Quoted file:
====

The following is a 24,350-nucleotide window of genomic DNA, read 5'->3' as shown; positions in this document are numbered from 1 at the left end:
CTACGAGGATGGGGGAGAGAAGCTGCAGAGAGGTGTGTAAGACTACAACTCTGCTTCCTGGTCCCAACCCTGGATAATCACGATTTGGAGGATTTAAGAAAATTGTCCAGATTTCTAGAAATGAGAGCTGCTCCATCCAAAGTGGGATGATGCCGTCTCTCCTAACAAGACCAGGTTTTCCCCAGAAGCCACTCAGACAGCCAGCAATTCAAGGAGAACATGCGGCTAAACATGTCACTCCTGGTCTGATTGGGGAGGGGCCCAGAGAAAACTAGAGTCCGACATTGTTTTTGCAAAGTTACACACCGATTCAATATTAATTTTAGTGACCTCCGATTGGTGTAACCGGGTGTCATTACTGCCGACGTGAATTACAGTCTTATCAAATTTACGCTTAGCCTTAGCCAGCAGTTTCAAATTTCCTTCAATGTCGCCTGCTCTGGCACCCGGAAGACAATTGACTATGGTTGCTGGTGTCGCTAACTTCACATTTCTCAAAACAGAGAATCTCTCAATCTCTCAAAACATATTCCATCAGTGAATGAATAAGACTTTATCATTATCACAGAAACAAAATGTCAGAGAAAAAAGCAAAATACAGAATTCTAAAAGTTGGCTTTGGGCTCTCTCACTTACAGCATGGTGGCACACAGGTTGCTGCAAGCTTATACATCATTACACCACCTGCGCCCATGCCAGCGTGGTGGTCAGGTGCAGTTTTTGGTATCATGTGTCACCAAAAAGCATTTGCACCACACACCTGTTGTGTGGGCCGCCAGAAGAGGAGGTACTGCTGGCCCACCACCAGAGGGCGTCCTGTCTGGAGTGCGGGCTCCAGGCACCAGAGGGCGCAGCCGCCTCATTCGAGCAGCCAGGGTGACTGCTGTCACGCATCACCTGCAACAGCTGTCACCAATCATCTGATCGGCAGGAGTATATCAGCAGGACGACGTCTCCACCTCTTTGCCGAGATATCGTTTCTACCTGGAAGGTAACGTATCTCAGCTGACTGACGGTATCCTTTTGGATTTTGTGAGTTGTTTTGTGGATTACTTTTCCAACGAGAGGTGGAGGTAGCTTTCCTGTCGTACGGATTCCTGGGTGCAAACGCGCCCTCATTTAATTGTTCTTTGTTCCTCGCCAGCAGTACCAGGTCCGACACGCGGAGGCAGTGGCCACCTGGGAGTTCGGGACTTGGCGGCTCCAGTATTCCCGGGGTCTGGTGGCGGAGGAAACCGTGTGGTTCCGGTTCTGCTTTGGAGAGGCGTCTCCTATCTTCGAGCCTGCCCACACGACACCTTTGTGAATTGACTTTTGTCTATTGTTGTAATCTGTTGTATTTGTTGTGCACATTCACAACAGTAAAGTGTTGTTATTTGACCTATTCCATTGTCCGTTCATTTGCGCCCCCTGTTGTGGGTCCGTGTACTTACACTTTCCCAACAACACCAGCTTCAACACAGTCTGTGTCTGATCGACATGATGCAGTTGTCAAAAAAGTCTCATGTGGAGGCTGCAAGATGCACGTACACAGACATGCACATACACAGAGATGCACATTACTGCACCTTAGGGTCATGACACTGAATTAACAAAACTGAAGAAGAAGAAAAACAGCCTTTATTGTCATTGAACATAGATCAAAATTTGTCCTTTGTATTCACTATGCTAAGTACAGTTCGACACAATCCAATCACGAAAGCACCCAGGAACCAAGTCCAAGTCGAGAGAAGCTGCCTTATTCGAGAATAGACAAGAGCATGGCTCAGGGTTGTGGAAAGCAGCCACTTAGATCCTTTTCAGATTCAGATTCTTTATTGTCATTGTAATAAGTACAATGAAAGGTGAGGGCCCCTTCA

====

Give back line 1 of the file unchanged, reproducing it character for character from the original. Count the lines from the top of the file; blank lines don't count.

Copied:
The following is a 24,350-nucleotide window of genomic DNA, read 5'->3' as shown; positions in this document are numbered from 1 at the left end: